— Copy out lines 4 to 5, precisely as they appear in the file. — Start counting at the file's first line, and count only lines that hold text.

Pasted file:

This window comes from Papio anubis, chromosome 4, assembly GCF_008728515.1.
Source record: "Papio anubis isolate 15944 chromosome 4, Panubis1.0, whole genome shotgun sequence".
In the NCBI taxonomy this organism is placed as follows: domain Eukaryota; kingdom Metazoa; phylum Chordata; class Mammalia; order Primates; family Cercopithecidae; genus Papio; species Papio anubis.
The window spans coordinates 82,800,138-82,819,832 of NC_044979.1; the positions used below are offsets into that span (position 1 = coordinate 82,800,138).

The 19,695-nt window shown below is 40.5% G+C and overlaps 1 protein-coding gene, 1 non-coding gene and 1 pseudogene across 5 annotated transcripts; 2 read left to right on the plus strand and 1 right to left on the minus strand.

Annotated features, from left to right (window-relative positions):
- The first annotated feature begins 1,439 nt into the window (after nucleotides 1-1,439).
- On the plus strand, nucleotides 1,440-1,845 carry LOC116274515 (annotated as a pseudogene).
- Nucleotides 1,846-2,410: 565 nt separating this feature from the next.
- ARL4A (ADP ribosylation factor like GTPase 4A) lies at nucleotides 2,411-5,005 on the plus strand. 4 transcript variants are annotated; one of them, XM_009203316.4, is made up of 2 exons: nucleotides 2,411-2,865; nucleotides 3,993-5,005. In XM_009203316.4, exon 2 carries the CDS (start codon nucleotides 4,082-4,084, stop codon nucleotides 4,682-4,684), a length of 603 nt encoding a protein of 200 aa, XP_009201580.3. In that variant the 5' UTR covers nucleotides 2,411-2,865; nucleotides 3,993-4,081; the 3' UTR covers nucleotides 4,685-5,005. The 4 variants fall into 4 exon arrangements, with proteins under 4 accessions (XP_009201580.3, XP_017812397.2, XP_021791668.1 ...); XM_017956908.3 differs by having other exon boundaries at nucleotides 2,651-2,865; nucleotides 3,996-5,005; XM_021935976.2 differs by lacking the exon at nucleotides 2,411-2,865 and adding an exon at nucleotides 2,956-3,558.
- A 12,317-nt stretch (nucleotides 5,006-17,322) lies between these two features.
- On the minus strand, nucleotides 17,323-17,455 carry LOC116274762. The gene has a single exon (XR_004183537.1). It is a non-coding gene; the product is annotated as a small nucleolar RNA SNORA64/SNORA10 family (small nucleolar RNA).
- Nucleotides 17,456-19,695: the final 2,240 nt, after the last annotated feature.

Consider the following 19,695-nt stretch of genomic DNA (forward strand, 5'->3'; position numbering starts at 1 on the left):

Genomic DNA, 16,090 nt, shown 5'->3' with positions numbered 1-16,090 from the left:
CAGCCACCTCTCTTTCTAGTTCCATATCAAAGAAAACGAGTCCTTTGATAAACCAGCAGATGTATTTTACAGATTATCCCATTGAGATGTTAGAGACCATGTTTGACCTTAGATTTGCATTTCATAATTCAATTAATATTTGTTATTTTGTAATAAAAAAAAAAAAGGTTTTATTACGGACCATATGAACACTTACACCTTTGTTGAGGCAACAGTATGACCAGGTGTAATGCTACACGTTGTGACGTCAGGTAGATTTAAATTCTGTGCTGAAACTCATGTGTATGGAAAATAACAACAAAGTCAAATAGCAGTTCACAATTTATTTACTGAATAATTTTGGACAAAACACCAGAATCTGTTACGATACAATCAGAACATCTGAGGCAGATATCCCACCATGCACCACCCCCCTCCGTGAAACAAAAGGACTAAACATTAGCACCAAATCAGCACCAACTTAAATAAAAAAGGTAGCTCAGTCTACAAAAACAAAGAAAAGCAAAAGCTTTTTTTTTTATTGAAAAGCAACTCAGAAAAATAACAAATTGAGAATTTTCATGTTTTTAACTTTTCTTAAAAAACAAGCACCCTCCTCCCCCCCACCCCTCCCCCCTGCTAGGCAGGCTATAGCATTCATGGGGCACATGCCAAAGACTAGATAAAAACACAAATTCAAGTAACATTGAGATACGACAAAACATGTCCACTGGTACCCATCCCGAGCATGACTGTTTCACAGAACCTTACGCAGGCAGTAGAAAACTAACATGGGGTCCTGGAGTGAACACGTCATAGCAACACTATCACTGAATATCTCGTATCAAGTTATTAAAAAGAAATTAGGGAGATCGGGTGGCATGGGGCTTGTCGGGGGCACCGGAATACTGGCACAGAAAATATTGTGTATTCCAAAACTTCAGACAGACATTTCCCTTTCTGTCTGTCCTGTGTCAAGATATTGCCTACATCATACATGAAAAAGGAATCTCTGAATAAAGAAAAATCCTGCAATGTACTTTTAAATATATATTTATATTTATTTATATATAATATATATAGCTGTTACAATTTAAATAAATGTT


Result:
The window spans coordinates 82,800,138-82,819,832 of NC_044979.1; the positions used below are offsets into that span (position 1 = coordinate 82,800,138).

The 19,695-nt window shown below is 40.5% G+C and overlaps 1 protein-coding gene, 1 non-coding gene and 1 pseudogene across 5 annotated transcripts; 2 read left to right on the plus strand and 1 right to left on the minus strand.